Kaspersky Researchers Spot Russia-on-Russia Cyber-Espionage Campaign

Steganography-borne malware used to spy on industrial targets in Russia.

A newly discovered attack sheds some light on how cyber espionage isn’t just for nation-state interests but can also be used for possibly competitive or other spying purposes.

Researchers at Moscow-based Kaspersky have discovered and analyzed a cyberattack campaign they dubbed MontysThree that pitted what they believe is a Russian-speaking actor targeting the industrial sector within the country, stealing documents and files from specific targets. “For us, it looks like some kind of local story,” says Denis Legezo, senior security researcher with Kaspersky’s Global Research and Analysis Team. “I don’t think they have some political agenda. It looks more like industrial espionage.”

The global industrial sector has experienced its share of malware infections, both targeted and untargeted for several years. Attacks on operational technology networks have increased, and according to a new survey by industrial security firm Claroty, some 56% of industrial sector organizations worldwide have experienced more cyber threats during the COVID-19 pandemic.

MontysThree, which appears to have no connection to any threat groups Kaspersky currently tracks, uses some relatively unusual techniques in its attack campaign including steganography, a sophisticated method of masking malware behind images, as well as a relatively clunky method of remote access communications, running HTTP over the Remote Desktop Protocol (RDP). The group also planted a false flag in the code of some of its email files to appear as a Chinese-speaking actor, but Legezo says he was able to pull Cyrillic characters from the code that indicates that the author is actually a native Russian-speaker.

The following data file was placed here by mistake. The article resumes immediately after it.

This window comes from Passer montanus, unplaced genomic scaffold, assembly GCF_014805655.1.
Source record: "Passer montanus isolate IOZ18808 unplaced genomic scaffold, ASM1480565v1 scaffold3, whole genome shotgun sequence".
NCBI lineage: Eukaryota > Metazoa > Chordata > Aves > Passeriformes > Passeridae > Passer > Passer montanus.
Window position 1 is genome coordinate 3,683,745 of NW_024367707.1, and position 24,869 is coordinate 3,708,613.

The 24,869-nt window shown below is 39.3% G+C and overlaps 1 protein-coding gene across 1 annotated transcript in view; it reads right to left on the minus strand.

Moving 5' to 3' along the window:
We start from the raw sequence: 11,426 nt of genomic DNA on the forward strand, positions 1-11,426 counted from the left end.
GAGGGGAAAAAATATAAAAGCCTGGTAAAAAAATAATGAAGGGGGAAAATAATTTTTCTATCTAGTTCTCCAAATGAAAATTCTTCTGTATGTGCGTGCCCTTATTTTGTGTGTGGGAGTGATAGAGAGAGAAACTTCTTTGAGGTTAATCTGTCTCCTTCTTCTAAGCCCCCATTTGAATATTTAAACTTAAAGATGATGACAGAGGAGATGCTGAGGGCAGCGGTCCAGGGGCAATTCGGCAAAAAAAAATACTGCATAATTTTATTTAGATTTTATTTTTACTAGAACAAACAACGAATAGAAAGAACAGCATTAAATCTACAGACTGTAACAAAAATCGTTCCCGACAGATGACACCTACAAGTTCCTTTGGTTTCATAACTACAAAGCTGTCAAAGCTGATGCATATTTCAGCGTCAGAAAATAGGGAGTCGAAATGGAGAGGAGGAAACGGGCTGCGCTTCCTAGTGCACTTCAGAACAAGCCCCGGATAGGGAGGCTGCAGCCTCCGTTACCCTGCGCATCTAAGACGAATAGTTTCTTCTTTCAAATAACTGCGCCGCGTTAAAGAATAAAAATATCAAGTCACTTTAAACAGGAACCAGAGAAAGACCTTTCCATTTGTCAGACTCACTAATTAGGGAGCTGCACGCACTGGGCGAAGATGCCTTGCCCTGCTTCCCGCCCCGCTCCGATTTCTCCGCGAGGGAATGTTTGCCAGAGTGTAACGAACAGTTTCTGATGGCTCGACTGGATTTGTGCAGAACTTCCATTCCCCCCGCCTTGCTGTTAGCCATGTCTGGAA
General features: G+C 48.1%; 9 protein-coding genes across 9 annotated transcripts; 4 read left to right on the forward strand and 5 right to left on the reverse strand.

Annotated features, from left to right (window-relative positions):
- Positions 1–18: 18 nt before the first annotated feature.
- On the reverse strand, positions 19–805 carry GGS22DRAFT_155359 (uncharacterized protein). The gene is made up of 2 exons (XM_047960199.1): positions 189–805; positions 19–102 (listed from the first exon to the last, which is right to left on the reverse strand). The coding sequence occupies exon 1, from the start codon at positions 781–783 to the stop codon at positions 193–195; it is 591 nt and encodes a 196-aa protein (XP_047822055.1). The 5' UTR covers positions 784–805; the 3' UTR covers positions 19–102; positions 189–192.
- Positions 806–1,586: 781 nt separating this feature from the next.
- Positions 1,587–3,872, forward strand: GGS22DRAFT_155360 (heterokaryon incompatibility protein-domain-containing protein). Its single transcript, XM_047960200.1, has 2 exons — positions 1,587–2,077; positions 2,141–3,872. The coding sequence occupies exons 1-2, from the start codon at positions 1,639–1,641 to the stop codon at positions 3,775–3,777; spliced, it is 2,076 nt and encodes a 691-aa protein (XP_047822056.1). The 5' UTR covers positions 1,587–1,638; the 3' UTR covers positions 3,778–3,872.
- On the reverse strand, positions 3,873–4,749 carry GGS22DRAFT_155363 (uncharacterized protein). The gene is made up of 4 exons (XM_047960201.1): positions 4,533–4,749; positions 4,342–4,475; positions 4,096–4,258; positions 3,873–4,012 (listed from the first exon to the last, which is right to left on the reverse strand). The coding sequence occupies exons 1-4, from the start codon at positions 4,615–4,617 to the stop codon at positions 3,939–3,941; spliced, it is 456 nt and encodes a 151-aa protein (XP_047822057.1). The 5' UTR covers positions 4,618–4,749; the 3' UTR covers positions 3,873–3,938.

Legezo says the attackers posed as a local medical lab in a spear-phishing attack to get them to open rigged attachments. It has no pure cybercrime nexus, either, he says: “They didn’t register any crypotolockers” or other signs of cybercrime, he says. “They are only data-gathering.”

Kaspersky did not provide specifics on the targeted victims.

The loader malware — disguised with steganography — in the phishing email uses a bitmap file to hide the malware. The lures are RAR SFX files that include employee contact names, documentation, and medical results.

Steganography is an old but rarely used obfuscation method, and it’s not easy to deploy. Legezo says he believes the attackers were trying to sneak past IDS/IPS tools in the victim networks by hiding the malware behind seemingly innocent image files.

MontysThree encrypts the payload and searches mainly for Microsoft and Adobe Acrobat files, while also conducting the usual espionage tasks of gathering intel of the target machines settings and characteristics. The attackers store their stolen files on public cloud services that include Google, Microsoft, and Dropbox, to camouflage their activity and avoid raising any alarms on security tools.

“They are mostly hunting for current information and documents,” he says.

MontysThree also use an interesting method of remote access communications in lieu of embedding communications protocols in the malware. “Over RDP, they connect to a remote host and open Internet Explorer” and use the Control keyboard commands to select, copy, and paste stolen information. “It’s the first time I’ve seen such a method of communication. It’s quite naive,” he says.

The attackers also use Citrix clients: “The Citrix communication is done using a similar procedure: The malware doesn’t implement the protocol but rather searches for Windows Quick Launch .lnk for XenApp pnagent.exe, runs Internet Explorer remotely, and communicates with it through the clipboard using special keyboard shortcuts,” according to Kaspersky’s technical report on the attack.

They also were spotted performing other rookie-attacker mistakes: logging in RAM and files simultaneously and storing encryption keys in the same file.

Even so, Legezo says he thinks MontysThree is still fine-tuning and further developing its attack framework, so he’s continuing to track the group closely.

Kelly Jackson Higgins is the Executive Editor of Dark Reading. She is an award-winning veteran technology and business journalist with more than two decades of experience in reporting and editing for various publications, including Network Computing, Secure Enterprise … View Full Bio

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